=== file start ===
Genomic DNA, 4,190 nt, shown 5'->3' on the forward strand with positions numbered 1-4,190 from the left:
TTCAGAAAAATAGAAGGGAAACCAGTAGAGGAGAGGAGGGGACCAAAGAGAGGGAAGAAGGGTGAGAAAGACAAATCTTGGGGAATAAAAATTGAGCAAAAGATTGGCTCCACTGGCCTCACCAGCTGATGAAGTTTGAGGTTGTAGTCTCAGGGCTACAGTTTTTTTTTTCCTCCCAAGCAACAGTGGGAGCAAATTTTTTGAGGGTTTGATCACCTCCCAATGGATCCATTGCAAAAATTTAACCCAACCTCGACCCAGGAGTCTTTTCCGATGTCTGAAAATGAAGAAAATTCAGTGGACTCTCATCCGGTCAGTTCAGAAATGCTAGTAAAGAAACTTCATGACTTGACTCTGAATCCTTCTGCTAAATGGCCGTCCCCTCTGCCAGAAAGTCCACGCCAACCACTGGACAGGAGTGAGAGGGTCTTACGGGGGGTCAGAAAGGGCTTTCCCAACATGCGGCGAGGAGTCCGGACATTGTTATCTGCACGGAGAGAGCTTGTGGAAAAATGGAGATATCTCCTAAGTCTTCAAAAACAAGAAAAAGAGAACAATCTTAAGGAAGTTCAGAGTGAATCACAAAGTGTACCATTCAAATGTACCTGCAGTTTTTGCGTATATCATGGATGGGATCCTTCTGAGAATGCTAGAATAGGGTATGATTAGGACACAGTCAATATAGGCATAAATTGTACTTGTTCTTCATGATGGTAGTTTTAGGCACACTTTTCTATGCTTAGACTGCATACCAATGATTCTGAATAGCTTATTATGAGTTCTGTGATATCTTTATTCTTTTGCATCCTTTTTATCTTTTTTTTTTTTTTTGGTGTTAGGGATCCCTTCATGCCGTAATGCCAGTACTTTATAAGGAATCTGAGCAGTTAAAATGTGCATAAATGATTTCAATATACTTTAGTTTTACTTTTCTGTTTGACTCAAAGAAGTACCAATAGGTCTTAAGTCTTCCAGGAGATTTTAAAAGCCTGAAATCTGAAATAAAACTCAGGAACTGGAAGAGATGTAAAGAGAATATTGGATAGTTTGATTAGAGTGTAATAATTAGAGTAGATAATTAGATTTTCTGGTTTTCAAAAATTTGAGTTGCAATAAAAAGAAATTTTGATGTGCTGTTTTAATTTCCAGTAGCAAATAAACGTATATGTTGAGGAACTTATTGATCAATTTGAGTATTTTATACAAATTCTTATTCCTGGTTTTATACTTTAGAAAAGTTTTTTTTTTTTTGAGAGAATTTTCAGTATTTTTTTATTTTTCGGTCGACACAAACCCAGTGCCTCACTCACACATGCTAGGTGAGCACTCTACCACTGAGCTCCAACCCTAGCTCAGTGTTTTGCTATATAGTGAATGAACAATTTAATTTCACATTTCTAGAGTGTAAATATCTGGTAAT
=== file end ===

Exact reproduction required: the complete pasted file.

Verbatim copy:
Genomic DNA, 4,190 nt, shown 5'->3' on the forward strand with positions numbered 1-4,190 from the left:
TTCAGAAAAATAGAAGGGAAACCAGTAGAGGAGAGGAGGGGACCAAAGAGAGGGAAGAAGGGTGAGAAAGACAAATCTTGGGGAATAAAAATTGAGCAAAAGATTGGCTCCACTGGCCTCACCAGCTGATGAAGTTTGAGGTTGTAGTCTCAGGGCTACAGTTTTTTTTTTCCTCCCAAGCAACAGTGGGAGCAAATTTTTTGAGGGTTTGATCACCTCCCAATGGATCCATTGCAAAAATTTAACCCAACCTCGACCCAGGAGTCTTTTCCGATGTCTGAAAATGAAGAAAATTCAGTGGACTCTCATCCGGTCAGTTCAGAAATGCTAGTAAAGAAACTTCATGACTTGACTCTGAATCCTTCTGCTAAATGGCCGTCCCCTCTGCCAGAAAGTCCACGCCAACCACTGGACAGGAGTGAGAGGGTCTTACGGGGGGTCAGAAAGGGCTTTCCCAACATGCGGCGAGGAGTCCGGACATTGTTATCTGCACGGAGAGAGCTTGTGGAAAAATGGAGATATCTCCTAAGTCTTCAAAAACAAGAAAAAGAGAACAATCTTAAGGAAGTTCAGAGTGAATCACAAAGTGTACCATTCAAATGTACCTGCAGTTTTTGCGTATATCATGGATGGGATCCTTCTGAGAATGCTAGAATAGGGTATGATTAGGACACAGTCAATATAGGCATAAATTGTACTTGTTCTTCATGATGGTAGTTTTAGGCACACTTTTCTATGCTTAGACTGCATACCAATGATTCTGAATAGCTTATTATGAGTTCTGTGATATCTTTATTCTTTTGCATCCTTTTTATCTTTTTTTTTTTTTTTGGTGTTAGGGATCCCTTCATGCCGTAATGCCAGTACTTTATAAGGAATCTGAGCAGTTAAAATGTGCATAAATGATTTCAATATACTTTAGTTTTACTTTTCTGTTTGACTCAAAGAAGTACCAATAGGTCTTAAGTCTTCCAGGAGATTTTAAAAGCCTGAAATCTGAAATAAAACTCAGGAACTGGAAGAGATGTAAAGAGAATATTGGATAGTTTGATTAGAGTGTAATAATTAGAGTAGATAATTAGATTTTCTGGTTTTCAAAAATTTGAGTTGCAATAAAAAGAAATTTTGATGTGCTGTTTTAATTTCCAGTAGCAAATAAACGTATATGTTGAGGAACTTATTGATCAATTTGAGTATTTTATACAAATTCTTATTCCTGGTTTTATACTTTAGAAAAGTTTTTTTTTTTTTGAGAGAATTTTCAGTATTTTTTTATTTTTCGGTCGACACAAACCCAGTGCCTCACTCACACATGCTAGGTGAGCACTCTACCACTGAGCTCCAACCCTAGCTCAGTGTTTTGCTATATAGTGAATGAACAATTTAATTTCACATTTCTAGAGTGTAAATATCTGGTAAT